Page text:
Supreme Court Ruling

The Missouri Supreme Court directly addressed whether the provision allowing the indentures to be amended or extended based on approval from two-thirds of lot owners permitted adding to the list of restrictions contained in the indentures. The Court found that since 1938, the courts had applied an “abnormally limited”  interpretation of the word “amended” to mean only to reduce, remove or otherwise limit, but not expand, subdivision indenture restrictions, and that this limited interpretation had led “appellate courts to interpret the word so narrowly as to effectively prohibit almost any amendment to an indenture without unanimous approval.” The Court determined that these cases had been incorrect to limit the meaning of “amend”. Instead, the Court found that words like amended mean “just what they say”, and that “unless use of the word amended in the context of a particular set of indentures indicates that it is being used in other than its normal and natural sense, then ‘amended’ has its normal meaning – ‘to change or modify in any way for the better.’” 

In considering the indentures for the Clayton Terrace Subdivision, the Court could not find any indication that use of the word “amend” in the indentures was meant to narrow or reduce the scope of, but not expand, the restrictions. Instead, in upholding the restriction, the Missouri Supreme Court held that the plain language of the indentures for the Clayton Terrace Subdivision gave the power to the homeowners to vote, by two-thirds, to change or modify the list of restrictions in the way they believed was for the better, which they did when they adopted the “one residence per lot” restriction.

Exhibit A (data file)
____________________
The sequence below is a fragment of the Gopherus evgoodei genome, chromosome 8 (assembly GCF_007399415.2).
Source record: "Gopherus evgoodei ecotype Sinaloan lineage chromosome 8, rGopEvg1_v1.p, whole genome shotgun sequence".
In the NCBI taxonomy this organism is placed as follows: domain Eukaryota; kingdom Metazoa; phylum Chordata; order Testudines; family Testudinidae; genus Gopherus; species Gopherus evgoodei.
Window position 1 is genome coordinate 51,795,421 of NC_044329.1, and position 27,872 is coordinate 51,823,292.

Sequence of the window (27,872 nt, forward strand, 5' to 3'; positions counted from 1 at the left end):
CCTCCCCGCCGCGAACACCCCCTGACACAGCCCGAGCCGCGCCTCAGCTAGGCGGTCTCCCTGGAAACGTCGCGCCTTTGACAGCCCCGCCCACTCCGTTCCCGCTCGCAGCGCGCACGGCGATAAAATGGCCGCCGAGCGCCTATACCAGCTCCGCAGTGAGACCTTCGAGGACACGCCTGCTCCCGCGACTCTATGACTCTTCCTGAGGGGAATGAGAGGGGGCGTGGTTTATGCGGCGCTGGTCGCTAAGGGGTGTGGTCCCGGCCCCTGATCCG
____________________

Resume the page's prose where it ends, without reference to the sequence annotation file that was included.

Conclusion

The Missouri Supreme Court’s decision in Trustees of Clayton Terrace Subdivision v. 6 Clayton Terrace, LLC, may affect property owners whose property is subject to subdivision indentures or similar restrictive covenants by eliminating the need to distinguish between amendments that eliminate “existing restrictions,” which historically could be approved by less than unanimous approval if the indentures or covenants so provided, and amendments that add “new restrictions,” which previously required unanimous approval notwithstanding the language in the indentures or covenants. However, since all indentures and covenants are unique, it will be important for property owners to review the specific language in the indentures or covenants to determine the extent of the effect this decision may have.

The application of subdivision indentures can either limit the use and enjoyment of your property or afford protection of your property rights. If you have any questions regarding the interpretation, validity, or enforcement of your subdivision indentures, contact a member of the Lewis Rice Real Estate or Litigation Practice Groups.